Your Reading List

SUCCESS MAY DEPEND ON KNOWING FIELD HISTORY

oe owns a 2,000-acre farm near Morinville, Alta., where he grows canola and wheat. In May 2012, Joe called me with concerns about the level of scentless chamomile growing in his canola field. I suggested he spray an herbicide containing clopyralid and glyphosate; however, 12 days later when we scouted for chemical efficacy we found the herbicide had done little to control the outbreak. A week later, Joe called me again. He thought the chamomile was choking out his canola crop.

At the field, the patterns of poor emergence did not correlate with the areas being choked out by the chamomile. In the areas where there were higher incidences of weeds, there did not appear to be fewer cotyledons. We thought nutrients had leached in the soil profile in the damaged areas, or excessive amounts of water had drowned the cotyledons in low-lying regions; however, we realized that the germination pattern did not correlate to areas where nutrients had been abundant, or where soil moisture had been excessive.

There were many seeds that had germinated but died off before emergence. There had to be something wrong with the soil, I thought.

I asked Joe what he had planted the previous year, but Joe didn’t know — this was his first year with this field and he did not know what the previous tenant had planted.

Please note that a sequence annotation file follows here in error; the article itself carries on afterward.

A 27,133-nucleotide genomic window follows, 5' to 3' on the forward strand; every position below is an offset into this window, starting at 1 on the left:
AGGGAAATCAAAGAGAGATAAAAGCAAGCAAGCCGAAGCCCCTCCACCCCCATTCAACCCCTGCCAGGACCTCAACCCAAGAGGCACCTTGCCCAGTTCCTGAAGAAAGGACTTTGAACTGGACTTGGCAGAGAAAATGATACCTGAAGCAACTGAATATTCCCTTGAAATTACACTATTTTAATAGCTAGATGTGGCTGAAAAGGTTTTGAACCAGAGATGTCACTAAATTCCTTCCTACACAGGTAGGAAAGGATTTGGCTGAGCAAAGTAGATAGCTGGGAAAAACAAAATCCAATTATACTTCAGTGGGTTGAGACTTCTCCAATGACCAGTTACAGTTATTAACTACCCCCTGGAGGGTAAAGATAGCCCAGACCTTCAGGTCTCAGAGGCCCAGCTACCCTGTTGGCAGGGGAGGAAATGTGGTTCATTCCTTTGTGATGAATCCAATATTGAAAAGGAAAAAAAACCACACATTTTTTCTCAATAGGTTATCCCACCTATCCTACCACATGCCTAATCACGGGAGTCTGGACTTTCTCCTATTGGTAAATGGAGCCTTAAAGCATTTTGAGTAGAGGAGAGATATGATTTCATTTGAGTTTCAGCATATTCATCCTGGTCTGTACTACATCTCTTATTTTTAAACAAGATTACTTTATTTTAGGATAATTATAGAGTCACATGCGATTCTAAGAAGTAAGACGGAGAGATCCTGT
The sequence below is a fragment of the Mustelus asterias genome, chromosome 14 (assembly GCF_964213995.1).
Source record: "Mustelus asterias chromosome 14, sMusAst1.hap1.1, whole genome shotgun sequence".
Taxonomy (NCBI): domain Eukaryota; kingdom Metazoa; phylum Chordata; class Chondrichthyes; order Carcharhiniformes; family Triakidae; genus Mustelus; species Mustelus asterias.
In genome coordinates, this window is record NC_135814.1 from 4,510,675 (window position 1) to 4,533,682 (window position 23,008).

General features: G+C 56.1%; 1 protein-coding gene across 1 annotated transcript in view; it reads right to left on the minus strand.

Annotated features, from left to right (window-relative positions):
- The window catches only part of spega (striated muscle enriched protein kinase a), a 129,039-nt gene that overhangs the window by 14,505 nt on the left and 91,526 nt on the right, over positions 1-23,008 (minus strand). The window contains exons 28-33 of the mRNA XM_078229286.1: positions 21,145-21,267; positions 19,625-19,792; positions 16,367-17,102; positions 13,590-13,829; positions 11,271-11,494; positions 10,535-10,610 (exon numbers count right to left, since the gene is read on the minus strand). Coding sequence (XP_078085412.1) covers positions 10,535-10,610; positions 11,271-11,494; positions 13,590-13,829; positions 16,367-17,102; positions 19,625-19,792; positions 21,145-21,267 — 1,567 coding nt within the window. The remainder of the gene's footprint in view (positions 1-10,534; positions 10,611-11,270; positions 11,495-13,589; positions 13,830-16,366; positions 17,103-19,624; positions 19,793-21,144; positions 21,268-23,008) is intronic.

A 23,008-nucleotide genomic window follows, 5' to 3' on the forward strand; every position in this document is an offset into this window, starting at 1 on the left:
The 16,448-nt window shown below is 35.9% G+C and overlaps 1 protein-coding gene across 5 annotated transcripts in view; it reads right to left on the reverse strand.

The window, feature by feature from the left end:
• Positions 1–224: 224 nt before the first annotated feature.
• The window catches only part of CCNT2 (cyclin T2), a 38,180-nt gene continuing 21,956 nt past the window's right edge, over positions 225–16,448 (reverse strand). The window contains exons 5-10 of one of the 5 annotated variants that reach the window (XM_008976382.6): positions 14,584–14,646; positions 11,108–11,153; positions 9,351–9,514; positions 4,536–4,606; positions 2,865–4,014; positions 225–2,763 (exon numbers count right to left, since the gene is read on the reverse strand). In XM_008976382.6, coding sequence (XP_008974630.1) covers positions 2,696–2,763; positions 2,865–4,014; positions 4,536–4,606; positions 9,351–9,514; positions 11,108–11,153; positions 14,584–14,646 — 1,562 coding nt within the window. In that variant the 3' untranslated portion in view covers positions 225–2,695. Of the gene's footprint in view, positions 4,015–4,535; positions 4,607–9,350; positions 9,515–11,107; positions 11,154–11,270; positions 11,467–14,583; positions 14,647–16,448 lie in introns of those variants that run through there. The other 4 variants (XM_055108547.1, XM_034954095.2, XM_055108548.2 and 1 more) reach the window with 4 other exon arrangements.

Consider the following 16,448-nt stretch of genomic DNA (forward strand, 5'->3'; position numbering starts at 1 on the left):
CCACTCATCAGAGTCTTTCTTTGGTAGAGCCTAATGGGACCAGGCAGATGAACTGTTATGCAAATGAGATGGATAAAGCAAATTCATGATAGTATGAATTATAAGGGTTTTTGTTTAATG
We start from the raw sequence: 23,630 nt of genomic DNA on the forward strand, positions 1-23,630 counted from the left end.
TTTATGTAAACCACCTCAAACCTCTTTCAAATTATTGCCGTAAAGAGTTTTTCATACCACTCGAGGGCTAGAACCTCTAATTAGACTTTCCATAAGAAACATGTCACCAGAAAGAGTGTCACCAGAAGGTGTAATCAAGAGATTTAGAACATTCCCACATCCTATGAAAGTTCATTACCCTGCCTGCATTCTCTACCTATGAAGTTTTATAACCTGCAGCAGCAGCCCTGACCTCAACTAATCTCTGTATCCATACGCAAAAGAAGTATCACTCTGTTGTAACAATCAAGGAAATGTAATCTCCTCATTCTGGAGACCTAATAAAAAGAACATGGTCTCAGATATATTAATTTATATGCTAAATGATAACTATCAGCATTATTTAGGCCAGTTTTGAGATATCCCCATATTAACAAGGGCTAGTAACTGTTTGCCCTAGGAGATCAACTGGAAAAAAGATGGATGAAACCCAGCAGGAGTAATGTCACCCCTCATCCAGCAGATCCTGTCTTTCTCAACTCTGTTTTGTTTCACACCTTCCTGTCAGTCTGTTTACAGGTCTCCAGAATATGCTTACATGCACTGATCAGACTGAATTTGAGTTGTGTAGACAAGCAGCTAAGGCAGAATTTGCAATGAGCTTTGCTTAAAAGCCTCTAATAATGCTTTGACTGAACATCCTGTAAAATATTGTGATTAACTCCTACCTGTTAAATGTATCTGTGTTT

In cases like these, the history of the field is all-important. Joe contacted the previous tenant to find that he had planted aherbicide-tolerant canola, and a Group 2 herbicide had been the chemical of choice. Joe’s canola was suffering from herbicide injury from residue in the soil!

Now Joe had a tough decision to make; reseeding the field to a cereal was the only option left — that residue wasn’t going anywhere. However, Joe decided against this option because he felt the field was not ideal to begin with.

This time, the casebook does not have a happy ending. Very few canola plants grew in the field, resulting in drastically reduced yield results.

Understanding the field’s history when taking on new acres is critical to success. Questions need to be asked and answered in order for a new tenant to determine an appropriate crop rotation schedule for a field. †

About the author

Comments

explore

Stories from our other publications